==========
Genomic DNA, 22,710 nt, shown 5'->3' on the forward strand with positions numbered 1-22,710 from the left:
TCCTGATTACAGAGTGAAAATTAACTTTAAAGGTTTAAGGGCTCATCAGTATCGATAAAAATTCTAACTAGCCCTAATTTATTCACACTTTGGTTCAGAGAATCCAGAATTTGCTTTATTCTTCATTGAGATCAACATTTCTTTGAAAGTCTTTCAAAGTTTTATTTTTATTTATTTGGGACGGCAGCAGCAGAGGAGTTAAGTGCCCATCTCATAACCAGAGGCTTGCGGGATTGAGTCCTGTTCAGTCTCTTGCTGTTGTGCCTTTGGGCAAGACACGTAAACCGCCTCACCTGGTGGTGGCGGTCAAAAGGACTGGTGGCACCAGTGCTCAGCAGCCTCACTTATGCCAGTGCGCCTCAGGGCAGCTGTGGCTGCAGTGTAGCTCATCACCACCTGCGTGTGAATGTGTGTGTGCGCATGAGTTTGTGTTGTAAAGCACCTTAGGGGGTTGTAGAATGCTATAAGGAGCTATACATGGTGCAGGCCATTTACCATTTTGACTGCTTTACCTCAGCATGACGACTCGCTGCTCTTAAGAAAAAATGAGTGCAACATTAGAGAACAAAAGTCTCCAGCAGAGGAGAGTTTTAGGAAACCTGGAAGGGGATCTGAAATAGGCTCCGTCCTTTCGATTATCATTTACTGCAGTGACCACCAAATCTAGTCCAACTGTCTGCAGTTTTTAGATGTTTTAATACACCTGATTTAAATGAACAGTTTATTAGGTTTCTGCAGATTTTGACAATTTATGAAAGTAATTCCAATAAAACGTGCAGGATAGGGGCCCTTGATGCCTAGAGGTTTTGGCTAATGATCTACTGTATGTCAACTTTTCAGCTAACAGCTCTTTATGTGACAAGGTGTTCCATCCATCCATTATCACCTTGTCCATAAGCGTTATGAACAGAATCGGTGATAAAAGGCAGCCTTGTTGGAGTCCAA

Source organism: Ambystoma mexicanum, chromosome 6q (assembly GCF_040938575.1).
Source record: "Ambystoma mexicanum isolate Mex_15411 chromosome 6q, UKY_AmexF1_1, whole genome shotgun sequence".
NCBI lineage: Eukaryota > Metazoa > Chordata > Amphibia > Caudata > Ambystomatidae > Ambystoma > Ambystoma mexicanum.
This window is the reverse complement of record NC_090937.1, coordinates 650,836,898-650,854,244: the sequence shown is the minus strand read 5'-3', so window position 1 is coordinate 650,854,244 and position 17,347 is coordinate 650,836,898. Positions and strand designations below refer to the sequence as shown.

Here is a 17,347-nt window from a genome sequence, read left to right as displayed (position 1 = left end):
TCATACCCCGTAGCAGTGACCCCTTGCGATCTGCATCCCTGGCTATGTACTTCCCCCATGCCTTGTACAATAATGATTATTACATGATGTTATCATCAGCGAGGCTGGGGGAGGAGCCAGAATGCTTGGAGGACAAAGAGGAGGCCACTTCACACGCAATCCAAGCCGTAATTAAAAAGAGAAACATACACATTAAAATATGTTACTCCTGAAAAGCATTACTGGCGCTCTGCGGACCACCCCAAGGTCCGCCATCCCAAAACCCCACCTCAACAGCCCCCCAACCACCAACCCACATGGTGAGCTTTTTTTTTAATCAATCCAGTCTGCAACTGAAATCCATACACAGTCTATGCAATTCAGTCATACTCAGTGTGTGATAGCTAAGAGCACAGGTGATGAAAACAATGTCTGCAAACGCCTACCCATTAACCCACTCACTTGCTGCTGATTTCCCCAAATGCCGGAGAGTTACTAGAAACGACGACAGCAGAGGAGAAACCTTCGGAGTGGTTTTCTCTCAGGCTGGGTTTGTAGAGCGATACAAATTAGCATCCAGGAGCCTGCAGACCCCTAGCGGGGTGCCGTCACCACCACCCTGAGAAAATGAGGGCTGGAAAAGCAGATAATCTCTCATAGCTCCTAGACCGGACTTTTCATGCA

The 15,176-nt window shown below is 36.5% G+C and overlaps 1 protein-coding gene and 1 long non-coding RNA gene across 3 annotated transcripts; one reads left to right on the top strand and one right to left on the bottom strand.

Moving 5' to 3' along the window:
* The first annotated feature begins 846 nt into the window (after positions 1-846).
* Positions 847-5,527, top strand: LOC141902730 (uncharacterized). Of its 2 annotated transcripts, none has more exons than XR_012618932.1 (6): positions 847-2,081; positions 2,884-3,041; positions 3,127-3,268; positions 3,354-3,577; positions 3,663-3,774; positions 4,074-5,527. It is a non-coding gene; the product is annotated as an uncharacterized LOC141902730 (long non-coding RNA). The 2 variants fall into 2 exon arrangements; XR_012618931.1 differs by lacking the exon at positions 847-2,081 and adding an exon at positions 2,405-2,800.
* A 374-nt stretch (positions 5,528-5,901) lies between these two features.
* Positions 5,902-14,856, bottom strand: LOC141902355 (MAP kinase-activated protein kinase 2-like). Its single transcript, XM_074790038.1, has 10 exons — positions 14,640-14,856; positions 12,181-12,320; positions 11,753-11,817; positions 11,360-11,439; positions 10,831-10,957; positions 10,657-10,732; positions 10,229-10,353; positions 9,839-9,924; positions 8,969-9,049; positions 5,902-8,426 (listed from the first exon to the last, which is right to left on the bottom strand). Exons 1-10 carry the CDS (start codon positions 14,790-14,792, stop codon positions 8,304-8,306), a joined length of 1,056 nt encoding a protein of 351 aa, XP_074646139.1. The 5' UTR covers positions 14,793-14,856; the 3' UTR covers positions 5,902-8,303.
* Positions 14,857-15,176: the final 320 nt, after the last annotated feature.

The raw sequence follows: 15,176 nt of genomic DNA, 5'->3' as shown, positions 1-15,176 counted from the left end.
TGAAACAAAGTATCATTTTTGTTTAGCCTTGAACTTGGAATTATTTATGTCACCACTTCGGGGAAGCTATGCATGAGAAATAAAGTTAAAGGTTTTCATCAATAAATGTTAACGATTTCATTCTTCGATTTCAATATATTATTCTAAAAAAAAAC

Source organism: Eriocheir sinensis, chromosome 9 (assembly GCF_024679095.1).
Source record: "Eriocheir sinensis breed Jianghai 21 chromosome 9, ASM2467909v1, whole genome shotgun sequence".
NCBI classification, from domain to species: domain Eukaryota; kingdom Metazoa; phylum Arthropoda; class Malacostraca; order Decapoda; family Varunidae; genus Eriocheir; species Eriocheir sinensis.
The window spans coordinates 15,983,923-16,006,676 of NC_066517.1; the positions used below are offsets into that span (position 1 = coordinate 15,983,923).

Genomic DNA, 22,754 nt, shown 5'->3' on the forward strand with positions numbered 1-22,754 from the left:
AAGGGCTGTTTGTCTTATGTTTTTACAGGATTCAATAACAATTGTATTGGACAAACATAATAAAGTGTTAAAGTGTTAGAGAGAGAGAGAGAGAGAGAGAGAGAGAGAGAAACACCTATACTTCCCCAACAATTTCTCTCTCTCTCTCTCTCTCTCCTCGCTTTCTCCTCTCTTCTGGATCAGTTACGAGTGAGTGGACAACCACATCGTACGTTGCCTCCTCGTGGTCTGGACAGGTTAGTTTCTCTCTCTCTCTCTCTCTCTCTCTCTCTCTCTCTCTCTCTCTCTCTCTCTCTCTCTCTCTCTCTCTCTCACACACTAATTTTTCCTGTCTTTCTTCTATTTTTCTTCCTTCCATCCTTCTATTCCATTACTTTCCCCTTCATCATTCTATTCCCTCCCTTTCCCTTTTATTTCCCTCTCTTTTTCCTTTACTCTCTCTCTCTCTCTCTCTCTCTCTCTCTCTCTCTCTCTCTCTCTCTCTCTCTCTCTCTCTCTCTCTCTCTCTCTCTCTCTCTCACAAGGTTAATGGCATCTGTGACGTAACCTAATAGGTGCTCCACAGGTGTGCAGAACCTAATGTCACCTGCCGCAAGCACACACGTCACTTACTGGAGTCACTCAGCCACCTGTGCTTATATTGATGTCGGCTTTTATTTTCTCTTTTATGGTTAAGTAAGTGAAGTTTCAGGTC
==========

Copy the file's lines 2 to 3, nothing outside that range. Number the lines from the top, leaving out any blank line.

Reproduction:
TCCTGATTACAGAGTGAAAATTAACTTTAAAGGTTTAAGGGCTCATCAGTATCGATAAAAATTCTAACTAGCCCTAATTTATTCACACTTTGGTTCAGAGAATCCAGAATTTGCTTTATTCTTCATTGAGATCAACATTTCTTTGAAAGTCTTTCAAAGTTTTATTTTTATTTATTTGGGACGGCAGCAGCAGAGGAGTTAAGTGCCCATCTCATAACCAGAGGCTTGCGGGATTGAGTCCTGTTCAGTCTCTTGCTGTTGTGCCTTTGGGCAAGACACGTAAACCGCCTCACCTGGTGGTGGCGGTCAAAAGGACTGGTGGCACCAGTGCTCAGCAGCCTCACTTATGCCAGTGCGCCTCAGGGCAGCTGTGGCTGCAGTGTAGCTCATCACCACCTGCGTGTGAATGTGTGTGTGCGCATGAGTTTGTGTTGTAAAGCACCTTAGGGGGTTGTAGAATGCTATAAGGAGCTATACATGGTGCAGGCCATTTACCATTTTGACTGCTTTACCTCAGCATGACGACTCGCTGCTCTTAAGAAAAAATGAGTGCAACATTAGAGAACAAAAGTCTCCAGCAGAGGAGAGTTTTAGGAAACCTGGAAGGGGATCTGAAATAGGCTCCGTCCTTTCGATTATCATTTACTGCAGTGACCACCAAATCTAGTCCAACTGTCTGCAGTTTTTAGATGTTTTAATACACCTGATTTAAATGAACAGTTTATTAGGTTTCTGCAGATTTTGACAATTTATGAAAGTAATTCCAATAAAACGTGCAGGATAGGGGCCCTTGATGCCTAGAGGTTTTGGCTAATGATCTACTGTATGTCAACTTTTCAGCTAACAGCTCTTTATGTGACAAGGTGTTCCATCCATCCATTATCACCTTGTCCATAAGCGTTATGAACAGAATCGGTGATAAAAGGCAGCCTTGTTGGAGTCCAA

Source organism: Ambystoma mexicanum, chromosome 6q (assembly GCF_040938575.1).